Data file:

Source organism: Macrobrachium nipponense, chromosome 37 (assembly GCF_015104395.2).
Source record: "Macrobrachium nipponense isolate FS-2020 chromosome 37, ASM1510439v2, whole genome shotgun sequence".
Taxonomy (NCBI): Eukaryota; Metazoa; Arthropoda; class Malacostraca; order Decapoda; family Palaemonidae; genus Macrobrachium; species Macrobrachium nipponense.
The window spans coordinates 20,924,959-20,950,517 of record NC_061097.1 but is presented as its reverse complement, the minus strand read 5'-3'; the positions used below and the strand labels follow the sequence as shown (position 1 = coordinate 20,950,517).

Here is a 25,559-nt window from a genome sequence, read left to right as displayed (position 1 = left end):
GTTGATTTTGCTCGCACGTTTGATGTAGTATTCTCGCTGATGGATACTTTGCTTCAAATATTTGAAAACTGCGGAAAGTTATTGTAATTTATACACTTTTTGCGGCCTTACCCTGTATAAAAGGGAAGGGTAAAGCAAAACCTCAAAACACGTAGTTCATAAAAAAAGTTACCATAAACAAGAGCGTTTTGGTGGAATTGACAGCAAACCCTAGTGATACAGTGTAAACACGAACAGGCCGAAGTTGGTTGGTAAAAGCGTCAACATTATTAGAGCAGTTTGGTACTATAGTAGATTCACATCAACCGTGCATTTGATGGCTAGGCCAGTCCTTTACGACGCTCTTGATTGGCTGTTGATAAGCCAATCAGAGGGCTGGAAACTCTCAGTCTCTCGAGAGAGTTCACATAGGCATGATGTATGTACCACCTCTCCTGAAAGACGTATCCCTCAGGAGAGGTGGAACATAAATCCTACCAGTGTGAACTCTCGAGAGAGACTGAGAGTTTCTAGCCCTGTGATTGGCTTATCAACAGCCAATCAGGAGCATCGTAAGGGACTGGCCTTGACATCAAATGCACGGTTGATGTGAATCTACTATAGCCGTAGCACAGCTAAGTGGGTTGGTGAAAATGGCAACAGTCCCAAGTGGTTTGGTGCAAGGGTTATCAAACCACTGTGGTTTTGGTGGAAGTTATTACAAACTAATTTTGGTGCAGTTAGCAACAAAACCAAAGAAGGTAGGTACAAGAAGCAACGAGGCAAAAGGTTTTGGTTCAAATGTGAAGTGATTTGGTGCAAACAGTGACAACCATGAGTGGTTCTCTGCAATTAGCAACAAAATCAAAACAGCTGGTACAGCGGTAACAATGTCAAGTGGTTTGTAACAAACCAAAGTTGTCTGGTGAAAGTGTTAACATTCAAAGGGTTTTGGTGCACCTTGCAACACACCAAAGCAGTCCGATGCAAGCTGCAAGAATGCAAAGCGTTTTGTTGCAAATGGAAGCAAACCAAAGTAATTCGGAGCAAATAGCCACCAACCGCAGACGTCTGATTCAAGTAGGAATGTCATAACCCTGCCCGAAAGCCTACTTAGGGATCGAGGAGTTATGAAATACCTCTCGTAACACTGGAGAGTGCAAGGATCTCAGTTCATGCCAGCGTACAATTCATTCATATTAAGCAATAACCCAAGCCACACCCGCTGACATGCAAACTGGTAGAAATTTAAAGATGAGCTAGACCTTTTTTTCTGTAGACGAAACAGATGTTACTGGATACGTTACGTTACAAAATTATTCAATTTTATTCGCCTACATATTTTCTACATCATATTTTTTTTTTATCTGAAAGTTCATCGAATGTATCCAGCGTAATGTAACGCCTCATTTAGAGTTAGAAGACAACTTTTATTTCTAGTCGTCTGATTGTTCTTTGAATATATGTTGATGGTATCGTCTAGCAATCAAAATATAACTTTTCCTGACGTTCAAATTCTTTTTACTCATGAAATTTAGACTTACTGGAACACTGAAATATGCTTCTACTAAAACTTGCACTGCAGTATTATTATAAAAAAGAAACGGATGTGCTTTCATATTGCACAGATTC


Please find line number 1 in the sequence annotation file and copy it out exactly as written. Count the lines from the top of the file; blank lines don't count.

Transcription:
Source organism: Macrobrachium nipponense, chromosome 37 (assembly GCF_015104395.2).